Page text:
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  • Leanna Christina

How to spot greenwashing & woke-washing in fashion

Words and phrases such as sustainability, environmentalism, the climate crisis and social justice have rapidly become a part of many people’s daily dialogue, and now ’greenwashing’, ‘woke-washing’ and ‘whitewashing’ are hot on their heels, as it becomes increasingly important for us to be able to separate the brands putting in the hard work from those who are just faking it.

Greenwashing

make people believe that your brand is doing more to protect the environment than it is

Whitewashing

an attempt to stop people finding out the true facts about a situation

Woke-washing

is when companies cynically prey on customers' social awareness

These issues are prominent and problematic in every industry, but fashion houses have come under particularly heavy criticism in recent years for not only the environment devastation, waste and exploitation that thrives within its structure, but also for the lengths that they have gone to to hide it from their customers. Fast fashion houses were among the first to become labelled greenwashers, early last year H&M infamously shared new green claims, including a pledge to use solely recycled or sustainable materials by 2030 - they also came first in Fashion Revolution’s Fashion Transparency Index 2020. That sounds like the definition of what we could consider a sustainable brand. Doesn’t it?

Yet, beneath the marketing we find H&M is strategically box-ticking - or greenwashing. There is zero addressing of the impact of mass production on the planet, and there is no acknowledgment of garment workers forced to work for less than a living wage. Fast fashion relies on mass consumerism and exploitation, so no matter what the advertising campaign may say, fast fashion can never be truly sustainable. But even beyond the well known fast fashion brands like H&M, Zara and Primark - the textile industry is an exploitative eco-nightmare.

THE TEXTILE INDUSTRY

  • Makes huge profits by exploiting 74 million garment workers (of which 80% are women of colour) - uses child, prison and forced labour. The workers are subjected to poverty wage and dire working conditions

  • It is the second largest consumer of the world’s water supply: each year the usage amounts to the equivalent of 32 million olympic sized swimming pools (set to increase by 50% by 2030)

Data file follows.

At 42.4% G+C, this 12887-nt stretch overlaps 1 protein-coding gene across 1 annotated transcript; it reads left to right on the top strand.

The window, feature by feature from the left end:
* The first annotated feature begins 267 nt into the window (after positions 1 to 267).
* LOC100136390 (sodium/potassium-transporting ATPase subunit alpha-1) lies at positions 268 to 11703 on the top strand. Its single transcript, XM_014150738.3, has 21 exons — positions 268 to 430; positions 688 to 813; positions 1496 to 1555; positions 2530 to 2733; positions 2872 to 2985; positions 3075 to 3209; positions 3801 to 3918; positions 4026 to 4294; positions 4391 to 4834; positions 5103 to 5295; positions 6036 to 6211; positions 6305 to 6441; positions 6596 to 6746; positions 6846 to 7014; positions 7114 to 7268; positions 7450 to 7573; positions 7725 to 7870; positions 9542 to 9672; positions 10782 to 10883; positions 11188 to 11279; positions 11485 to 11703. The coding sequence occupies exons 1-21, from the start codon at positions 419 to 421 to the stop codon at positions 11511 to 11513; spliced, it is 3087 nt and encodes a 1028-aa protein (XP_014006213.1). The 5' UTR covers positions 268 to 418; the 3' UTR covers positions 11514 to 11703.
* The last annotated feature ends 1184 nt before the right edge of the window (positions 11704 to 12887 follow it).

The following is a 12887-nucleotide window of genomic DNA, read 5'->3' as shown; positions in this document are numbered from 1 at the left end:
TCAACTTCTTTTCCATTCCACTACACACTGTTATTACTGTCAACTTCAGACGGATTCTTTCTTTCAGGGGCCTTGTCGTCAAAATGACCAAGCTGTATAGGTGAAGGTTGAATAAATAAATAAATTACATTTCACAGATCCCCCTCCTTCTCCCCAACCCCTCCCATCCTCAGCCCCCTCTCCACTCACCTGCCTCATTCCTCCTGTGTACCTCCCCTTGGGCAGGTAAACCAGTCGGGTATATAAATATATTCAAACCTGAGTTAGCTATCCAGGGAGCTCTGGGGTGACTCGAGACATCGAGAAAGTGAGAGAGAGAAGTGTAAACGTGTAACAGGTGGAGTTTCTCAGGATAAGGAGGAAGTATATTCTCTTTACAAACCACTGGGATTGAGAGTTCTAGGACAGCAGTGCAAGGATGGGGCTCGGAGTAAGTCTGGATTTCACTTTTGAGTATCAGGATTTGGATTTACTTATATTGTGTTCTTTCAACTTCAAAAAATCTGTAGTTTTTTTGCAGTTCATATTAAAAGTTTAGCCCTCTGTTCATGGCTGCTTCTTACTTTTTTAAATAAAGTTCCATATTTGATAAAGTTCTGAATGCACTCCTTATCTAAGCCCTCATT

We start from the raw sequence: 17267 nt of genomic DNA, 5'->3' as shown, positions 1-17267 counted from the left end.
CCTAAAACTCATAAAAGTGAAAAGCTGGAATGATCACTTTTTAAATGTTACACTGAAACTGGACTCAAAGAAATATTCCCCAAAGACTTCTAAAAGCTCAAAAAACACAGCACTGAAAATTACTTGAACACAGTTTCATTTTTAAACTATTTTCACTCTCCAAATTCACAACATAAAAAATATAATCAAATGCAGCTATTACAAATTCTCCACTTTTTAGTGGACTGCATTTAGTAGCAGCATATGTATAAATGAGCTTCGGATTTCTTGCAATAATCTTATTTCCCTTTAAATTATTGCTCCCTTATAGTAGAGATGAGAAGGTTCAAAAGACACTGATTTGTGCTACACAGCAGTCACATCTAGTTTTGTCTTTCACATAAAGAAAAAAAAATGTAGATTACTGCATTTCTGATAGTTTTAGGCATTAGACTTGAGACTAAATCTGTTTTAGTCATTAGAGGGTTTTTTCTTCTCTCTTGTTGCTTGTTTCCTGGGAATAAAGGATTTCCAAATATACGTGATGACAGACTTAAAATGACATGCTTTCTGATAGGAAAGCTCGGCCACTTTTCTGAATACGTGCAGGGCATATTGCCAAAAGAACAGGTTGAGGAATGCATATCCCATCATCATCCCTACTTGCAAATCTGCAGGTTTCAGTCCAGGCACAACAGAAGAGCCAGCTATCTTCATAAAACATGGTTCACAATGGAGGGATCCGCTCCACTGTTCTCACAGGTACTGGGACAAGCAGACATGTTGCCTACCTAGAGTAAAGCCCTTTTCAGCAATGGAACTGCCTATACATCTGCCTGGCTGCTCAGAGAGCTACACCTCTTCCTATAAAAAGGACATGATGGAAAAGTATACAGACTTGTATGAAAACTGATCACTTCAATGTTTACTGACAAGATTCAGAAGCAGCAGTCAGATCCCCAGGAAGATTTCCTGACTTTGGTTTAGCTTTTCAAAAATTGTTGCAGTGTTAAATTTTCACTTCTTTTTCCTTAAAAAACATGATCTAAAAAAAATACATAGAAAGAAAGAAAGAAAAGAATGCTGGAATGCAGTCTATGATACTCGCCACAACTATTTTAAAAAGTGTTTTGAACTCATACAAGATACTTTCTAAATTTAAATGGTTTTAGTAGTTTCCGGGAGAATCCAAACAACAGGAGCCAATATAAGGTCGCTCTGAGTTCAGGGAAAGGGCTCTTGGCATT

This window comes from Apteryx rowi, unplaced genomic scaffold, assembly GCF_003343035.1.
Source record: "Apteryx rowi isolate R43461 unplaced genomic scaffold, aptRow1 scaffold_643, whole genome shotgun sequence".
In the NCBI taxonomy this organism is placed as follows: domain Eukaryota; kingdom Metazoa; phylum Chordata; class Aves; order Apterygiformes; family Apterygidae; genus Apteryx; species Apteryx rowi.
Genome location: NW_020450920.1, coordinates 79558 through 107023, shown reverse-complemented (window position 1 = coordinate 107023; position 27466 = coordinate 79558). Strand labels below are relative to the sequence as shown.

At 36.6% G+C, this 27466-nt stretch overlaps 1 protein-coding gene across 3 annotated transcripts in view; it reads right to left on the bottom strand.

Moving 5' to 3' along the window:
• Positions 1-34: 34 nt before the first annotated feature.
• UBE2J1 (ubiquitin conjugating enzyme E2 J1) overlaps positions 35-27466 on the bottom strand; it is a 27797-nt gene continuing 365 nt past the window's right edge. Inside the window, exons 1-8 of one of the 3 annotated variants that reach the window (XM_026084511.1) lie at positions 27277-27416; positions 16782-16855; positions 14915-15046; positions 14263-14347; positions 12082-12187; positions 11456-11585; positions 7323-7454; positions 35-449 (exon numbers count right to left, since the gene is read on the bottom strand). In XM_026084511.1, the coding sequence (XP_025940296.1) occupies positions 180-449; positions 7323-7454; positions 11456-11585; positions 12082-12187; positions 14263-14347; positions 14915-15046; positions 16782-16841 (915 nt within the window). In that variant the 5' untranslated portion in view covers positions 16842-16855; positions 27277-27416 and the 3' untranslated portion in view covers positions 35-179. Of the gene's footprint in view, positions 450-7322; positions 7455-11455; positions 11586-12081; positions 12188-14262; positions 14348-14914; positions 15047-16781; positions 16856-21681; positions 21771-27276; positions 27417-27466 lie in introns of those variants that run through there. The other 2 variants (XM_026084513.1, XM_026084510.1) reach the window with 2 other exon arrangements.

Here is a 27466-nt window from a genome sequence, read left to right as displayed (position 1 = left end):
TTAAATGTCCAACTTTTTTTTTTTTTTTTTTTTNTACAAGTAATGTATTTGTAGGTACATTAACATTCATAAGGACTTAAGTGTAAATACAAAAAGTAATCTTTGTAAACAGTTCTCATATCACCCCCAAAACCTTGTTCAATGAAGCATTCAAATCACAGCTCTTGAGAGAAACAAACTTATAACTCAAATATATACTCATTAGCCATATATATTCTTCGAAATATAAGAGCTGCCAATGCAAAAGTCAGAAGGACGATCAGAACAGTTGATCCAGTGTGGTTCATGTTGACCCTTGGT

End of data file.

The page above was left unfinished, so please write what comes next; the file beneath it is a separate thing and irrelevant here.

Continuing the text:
• It accounts for 8% of all global greenhouse emissions

  • It produces more co2 emissions than the aviation and shipping industries combined

  • It is responsible for 20% of industrial water pollution

  • POLYESTER is found in approx. 60% of all clothing is made from oil, 98 million tonnes per year, and that is set to increase to 300 million by 2050

  • 50 million trees are logged each year to make fabrics such as Lyocell and Viscose

The truth of the matter is that a sustainable brand cannot, and does not only consider environmental impacts but factors in social justice, including but not limited to: fair wages, workers rights and safe working conditions. If a brand is not ethical, by default it cannot claim to be sustainable, because non-ethical, yet environmentally friendly processes still require the exploitation of human beings. Brands have two options here; to address these issues one by one, take accountability and have traceable facts to prove it; or disguise (whitewash) figures.


"True sustainability is a nuanced conversation that extends not only [to] the materials used or the labour conditions but [to] the scale of production and consumption as well," says sustainable fashion and social justice advocate Aditi Mayer. Ultimately we all want to build a more transparent, fair and intersectional fashion industry. It won’t happen overnight but, as Aditi says, the goal is for brands to "not [use] sustainability or diversity as a pure selling point but a grounding philosophy of how the brand operates and understands the metrics of success.”

Whilst some of this is unintentional and results from a lack of knowledge about what sustainability truly is, it is often intentionally carried out through a wide range of PR efforts. The common denominator amongst all greenwashing and whitewashing is that it is not only misleading, but it’s actually hindering further sustainable design and circular economy initiatives. Ergo, environmental problems get worse as greenwashing distracts and misdirects well-intentioned consumers down the wrong path.